// Thérèse Mullan, local Clapham Park resident and Community Producer with Clapham Park Creative, writes about exploring the Black Cultural Archives and history from home //
The killing of the unarmed citizens George Floyd and Breonna Taylor by police in the United States in 2020 sent ripples of outrage throughout the world and the resonance in the UK provoked both protest and conversation around racial injustices. Here in London, thousands of people gathered in the city and at local levels to kneel in solidarity with their black brothers and sisters. From discussing racially motivated police brutality to historical racism, the Black Lives Matter movement encouraged the world to converse and protest against the many forms of black racial inequality which people face every day.
Here in Clapham Park, with such close proximity to Brixton, we’ve had a well-documented journey with racism. With climactic moments such as The Brixton Riots of 1981, 1985, 1995, 2011, the racially motivated bombing of Brixton market in 1999, the Windrush scandal of 2018 and more recently the disproportionate amount of black and minority people in our community dying during the current Coronavirus pandemic, this particular area of South London has faced challenges in coexisting equally.
“If the commitment is to transcend beyond social media into real change, everyone, from all communities, need to embrace Black History Month as a starting point for exploring, discovering and celebrating Black history, heritage and culture – both past and contemporary. From the incredible achievements and contributions to the many untold stories and barriers to progress – the day-to-day reality of institutionalised racism.”— Catherine Ross, BlackHistoryMonth.com editor
Catherine Ross, editor of BlackHistoryMonth.org believes Black History Month is an important time for us all to learn and celebrate. We are most fortunate in Clapham Park to have one of the richest sources of black history and culture in our locality. The Black Cultural Archives stands in a beautiful building on 1 Windrush Square in Brixton. The uprisings in Britain in 1981 as a response to poor educational attainment and lack of employment focussed the movement on education as a catalyst for change. The formation of the Black Cultural Archives during this time of national unrest, created both a physical monument to black history whilst also providing resources to promote historical awareness, black pride and positive self-image.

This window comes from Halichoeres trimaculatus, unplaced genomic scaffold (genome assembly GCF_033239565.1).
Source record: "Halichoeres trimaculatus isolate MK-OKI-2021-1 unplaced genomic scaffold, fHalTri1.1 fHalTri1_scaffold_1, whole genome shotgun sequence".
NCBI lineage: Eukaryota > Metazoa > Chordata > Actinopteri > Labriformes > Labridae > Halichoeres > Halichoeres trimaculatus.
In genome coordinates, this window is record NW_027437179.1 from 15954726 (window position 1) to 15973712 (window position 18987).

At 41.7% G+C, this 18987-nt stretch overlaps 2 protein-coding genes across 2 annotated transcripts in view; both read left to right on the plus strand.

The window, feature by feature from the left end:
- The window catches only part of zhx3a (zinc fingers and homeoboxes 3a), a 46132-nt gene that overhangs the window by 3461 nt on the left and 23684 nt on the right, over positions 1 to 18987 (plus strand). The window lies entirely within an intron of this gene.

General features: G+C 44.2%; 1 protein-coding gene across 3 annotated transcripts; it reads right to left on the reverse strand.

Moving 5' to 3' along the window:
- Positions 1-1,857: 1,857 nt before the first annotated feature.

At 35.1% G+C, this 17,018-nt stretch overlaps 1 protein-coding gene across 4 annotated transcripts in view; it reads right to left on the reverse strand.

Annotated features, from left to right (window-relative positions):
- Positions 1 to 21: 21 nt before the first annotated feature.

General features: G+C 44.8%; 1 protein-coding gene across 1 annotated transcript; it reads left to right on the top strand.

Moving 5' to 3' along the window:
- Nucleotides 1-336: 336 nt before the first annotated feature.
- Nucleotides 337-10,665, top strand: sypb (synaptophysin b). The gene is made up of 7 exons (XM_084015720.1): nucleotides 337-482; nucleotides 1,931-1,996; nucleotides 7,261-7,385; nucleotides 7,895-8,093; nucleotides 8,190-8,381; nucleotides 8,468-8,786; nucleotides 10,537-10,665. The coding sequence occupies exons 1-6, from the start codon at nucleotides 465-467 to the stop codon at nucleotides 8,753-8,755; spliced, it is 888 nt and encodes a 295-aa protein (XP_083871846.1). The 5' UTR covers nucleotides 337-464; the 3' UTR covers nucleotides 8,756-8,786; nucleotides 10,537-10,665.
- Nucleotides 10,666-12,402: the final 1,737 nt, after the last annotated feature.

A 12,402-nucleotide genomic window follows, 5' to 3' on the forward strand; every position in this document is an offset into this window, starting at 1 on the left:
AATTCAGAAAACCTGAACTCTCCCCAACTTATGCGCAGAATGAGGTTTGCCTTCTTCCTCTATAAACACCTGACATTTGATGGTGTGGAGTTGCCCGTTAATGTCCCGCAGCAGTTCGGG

The Black Cultural Archives mission is to ensure that black history is properly recorded and available to all and to correct “the historical omission” of black people of African descent from Britain’s official history by ensuring that their true contributions are documented and celebrated. In achieving this, Len Garrison believed these initiatives could become part of the integral basis for achieving a fully multicultural British society.
“The past is what all people build their present and future on: without this they sit in a void waiting to reclaim their history, suspended in a bottomless pit.”— Black Cultural Archives poster
Today the Black Cultural Archives stands as the only national archive of Black history and culture in the UK. It continues to grow and give insight into the history of people of African and Caribbean descent in Britain. The archive currently contains over 2,000 records reflecting the long history of the Black community in Britain; the Subject Guides are a good place to start. Materials span back as far as early Roman times with records of the North African Emperor Septimus Severus and pre-colonial maps of Africa. You will also find records from WW1 and WW2 documenting the contribution of African and Caribbean soldiers along with more recent records of resistance movements and groups. Black Cultural Archives recently partnered with Google Arts & Culture to produce a really interesting interactive timeline and exhibition highlighting their archive.
It’s well-worth a visit on one of these never-ending lockdown afternoons.